Note: This post was originally published on the MojoTech blog. It’s been reproduced here for posterity.
If you could make something in your life magical, what would it be? At this year’s An Event Apart in Boston, Josh Clark explored new and exciting interaction models made possible by the Internet of Things, which enable us to give the objects and spaces in our lives new abilities never thought possible before.
While on the train home from the conference, I scribbled down a couple of ideas for ways that I could use this sort of magical UX to improve my daily life. One problem I face has been using my phone too much, especially when trying to get out of bed in the morning. But, what if the information I needed to know right when I woke up was projected on the ceiling above my bed, automatically?
That night, I mocked up a quick React application that pulled data from a couple of public APIs, and Helios was born.
Unbound from the constraints of designing for the screen, I experimented with different interfaces and data, presented as a projected layer that, along with an audible tone, served as my new, magical alarm clock. Within a couple of weeks, it became part of my routine: wake up, look up. It was working: I no longer looked at my phone before I got out of bed.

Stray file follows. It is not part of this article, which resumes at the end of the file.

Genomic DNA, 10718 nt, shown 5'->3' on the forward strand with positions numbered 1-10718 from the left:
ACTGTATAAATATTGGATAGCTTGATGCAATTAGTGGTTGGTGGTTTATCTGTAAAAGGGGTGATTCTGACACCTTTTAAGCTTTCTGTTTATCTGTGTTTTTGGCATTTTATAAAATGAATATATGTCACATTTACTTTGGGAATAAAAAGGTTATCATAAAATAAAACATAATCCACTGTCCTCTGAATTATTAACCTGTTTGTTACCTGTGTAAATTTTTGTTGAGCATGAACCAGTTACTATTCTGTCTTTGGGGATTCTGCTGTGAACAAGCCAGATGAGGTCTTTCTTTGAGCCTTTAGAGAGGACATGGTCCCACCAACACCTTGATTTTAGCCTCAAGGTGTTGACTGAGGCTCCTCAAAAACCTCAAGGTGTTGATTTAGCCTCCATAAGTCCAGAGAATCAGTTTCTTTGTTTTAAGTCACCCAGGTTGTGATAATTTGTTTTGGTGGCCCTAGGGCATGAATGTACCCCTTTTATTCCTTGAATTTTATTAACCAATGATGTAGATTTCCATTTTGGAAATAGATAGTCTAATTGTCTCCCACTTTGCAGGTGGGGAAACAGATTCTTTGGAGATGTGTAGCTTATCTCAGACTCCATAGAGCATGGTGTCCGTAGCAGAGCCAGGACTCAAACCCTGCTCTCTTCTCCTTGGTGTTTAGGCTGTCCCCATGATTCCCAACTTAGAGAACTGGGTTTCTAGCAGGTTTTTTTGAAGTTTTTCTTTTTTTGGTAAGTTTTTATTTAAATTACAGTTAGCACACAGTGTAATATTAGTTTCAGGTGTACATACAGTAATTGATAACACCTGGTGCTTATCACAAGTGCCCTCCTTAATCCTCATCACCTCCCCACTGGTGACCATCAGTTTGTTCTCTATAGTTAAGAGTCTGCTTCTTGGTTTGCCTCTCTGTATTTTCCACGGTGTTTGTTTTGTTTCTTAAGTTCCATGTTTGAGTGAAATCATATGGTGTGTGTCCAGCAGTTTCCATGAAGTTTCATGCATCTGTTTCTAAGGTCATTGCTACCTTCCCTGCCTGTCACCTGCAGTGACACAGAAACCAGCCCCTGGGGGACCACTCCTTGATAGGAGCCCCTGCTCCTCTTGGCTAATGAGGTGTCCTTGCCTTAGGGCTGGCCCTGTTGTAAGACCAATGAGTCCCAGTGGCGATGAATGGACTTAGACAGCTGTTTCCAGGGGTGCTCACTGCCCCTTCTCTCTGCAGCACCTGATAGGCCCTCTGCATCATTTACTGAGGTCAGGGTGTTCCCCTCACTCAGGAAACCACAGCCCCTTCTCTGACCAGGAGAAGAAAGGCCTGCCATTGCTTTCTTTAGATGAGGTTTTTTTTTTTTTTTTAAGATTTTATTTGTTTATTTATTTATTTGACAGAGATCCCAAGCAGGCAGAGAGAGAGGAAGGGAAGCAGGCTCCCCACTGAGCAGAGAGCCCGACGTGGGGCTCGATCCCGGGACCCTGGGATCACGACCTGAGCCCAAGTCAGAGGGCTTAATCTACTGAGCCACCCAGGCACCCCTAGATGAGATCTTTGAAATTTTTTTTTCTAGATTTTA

After sharing the project with a couple of my fellow Mojos, I got a lot of great ideas for how we could put it to use in the office. A few days later, we put up a projector by the front door and started iterating.
First, we clarified the design, making the temperature more dominant and limiting the forecast to the next eight hours, and removed the colors to focus on a cleaner aesthetic.
In the next pass, we experimented with a new layout that included daily forecasts for the following three days and gave color-coded temperatures another try.
Next, we added a styled clock and watermark and ultimately decided that the colors weren’t a good fit.
Most recently, we added two smaller clocks relating to our offices located in Boulder and New York City.
Behind the scenes, we added Slack integration and an API server written in Go, allowing us to control the application via chat room commands.
First row: Initial design sketches, first React prototype, first ceiling projection. Second row: Color coded temperatures, the first day installed at the front door, first design pass. Third row: Second design pass, adding the watermark/clock, adding the secondary clocks.
One of my favorite parts of working at MojoTech is the camaraderie from experimenting and learning from my coworkers outside the constraints of our typical work, and pushing the boundaries of what we traditionally build for our clients. Now that’s magical.